Erin Maya


My dad, Pat, was sick with cancer my entire life. He went in and out of remission so many times it became like “the boy who cried wolf.” So often I was told “he’s not going to make it this time”, and then he would miraculously survive. My anxiety was constant, even though I was simultaneously conditioned to believe in my dad’s superhero-like ability to pull through every time. This terrible cycle of “will he or won’t he” happened over and over and over and over.

So when I was 11 and my dad really did pass away, I was in absolute shock. My deep distrust of the truth had been percolating for my whole childhood because of my dad’s rollercoaster health, so now I had no idea how to feel. I had stopped preparing myself for the worst because it was exhausting to do that every time someone cried “WOLF!” But now the worst HAD happened, and my sense of truth was skewed.

In the midst of my dad’s cancer, I was still just a little girl trying to fit in and figure out who I was. I started noticing that I didn’t look like any of my relatives. People would comment on how my brother and I looked nothing alike. Everyone but me had blue eyes and light features. It didn’t take long to feel like the black sheep. I never felt like I belonged to the Irish culture of my family. What I felt never seemed in line with what people told me I was. For example, I remember feeling drawn to the Hispanic/Latina Bitty Baby Doll from American Girl. Her brown eyes and medium complexion looked more like me, but my family thought it was strange I didn’t get the white one. They didn’t see it. I think that people see what they want to see; but it’s crazy what your body and subconscious mind know before you know the facts themselves.

Three years after my dad’s passing (I was a freshman in high school), after pestering my mom relentlessly about feeling different one day, she dropped the bombshell – my dad wasn’t my biological father. The chemo had killed his sperm count and they had used an anonymous donor. No one knew about it. It was meant to stay secret forever – I was never supposed to know.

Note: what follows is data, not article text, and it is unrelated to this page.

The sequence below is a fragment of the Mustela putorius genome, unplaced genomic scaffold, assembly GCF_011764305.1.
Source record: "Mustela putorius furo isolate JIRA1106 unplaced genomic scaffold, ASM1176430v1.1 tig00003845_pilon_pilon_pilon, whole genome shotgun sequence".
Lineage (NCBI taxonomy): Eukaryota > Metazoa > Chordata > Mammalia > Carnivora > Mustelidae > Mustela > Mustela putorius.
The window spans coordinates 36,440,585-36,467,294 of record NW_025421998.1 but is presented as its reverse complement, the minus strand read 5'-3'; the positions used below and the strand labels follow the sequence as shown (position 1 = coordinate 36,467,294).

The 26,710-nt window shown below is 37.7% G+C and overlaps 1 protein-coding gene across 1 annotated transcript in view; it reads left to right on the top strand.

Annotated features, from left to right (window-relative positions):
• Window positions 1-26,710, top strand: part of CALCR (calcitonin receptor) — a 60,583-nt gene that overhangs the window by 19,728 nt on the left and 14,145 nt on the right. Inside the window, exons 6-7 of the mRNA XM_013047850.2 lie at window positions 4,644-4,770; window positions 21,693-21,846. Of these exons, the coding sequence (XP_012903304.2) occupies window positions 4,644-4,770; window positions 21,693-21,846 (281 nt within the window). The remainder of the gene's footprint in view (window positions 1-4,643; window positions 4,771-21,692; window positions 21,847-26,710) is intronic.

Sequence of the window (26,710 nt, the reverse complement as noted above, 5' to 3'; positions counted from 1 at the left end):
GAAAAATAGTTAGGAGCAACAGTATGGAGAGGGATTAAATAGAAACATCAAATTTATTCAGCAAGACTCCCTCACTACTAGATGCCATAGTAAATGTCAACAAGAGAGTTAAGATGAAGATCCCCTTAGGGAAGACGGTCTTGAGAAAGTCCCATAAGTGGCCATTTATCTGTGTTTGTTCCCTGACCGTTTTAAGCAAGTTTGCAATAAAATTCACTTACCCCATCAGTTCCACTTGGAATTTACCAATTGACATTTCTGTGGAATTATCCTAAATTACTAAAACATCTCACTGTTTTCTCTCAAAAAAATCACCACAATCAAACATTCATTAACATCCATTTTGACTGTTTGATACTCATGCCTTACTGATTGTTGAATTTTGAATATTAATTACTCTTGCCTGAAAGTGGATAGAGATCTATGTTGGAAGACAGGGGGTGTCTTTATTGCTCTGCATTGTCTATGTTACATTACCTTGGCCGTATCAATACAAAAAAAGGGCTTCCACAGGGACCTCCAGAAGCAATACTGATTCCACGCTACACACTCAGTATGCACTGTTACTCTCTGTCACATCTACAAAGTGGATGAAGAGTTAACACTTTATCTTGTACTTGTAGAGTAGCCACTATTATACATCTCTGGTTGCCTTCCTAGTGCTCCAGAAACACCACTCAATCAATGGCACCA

People who know their biological parents will never understand what it’s like to be missing such a foundational part of your identity. It’s a subtle but all-encompassing vertigo. Your own identity can’t take form without ROOTS.

Amidst my shock and devastation, the first thing I wanted to know was the ethnicity of my donor – it finally made sense why I looked so different – but my mom had no answers for me. She was given no information whatsoever about my donor. All they were told by the doctor was that he would find a donor that looked like my father. Well, that clearly hadn’t happened…and there was no paper trail. I was blindsided by this revelation that erased half of my identity. Already having grown up with confusion surrounding the truth, I was set adrift.

Now I was complicit in the dirty little secret. I internalized it for years. I didn’t realize it at the time, but this secret built up a kind of sad, dark pressure inside of me. I couldn’t articulate how I felt, so talking about it wasn’t an option. The only thing that gave me any sense of relief was cutting. There was a primal release when I saw the blood; I could finally get that unspoken feeling out of me. Looking back, I believe it was my own way of having a secret that I could control. External validation including sexual promiscuity became another source of comfort. Basically, I craved anything that gave me a shot of adrenaline to overpower the noise in my head. I refer to these as the Lost Years.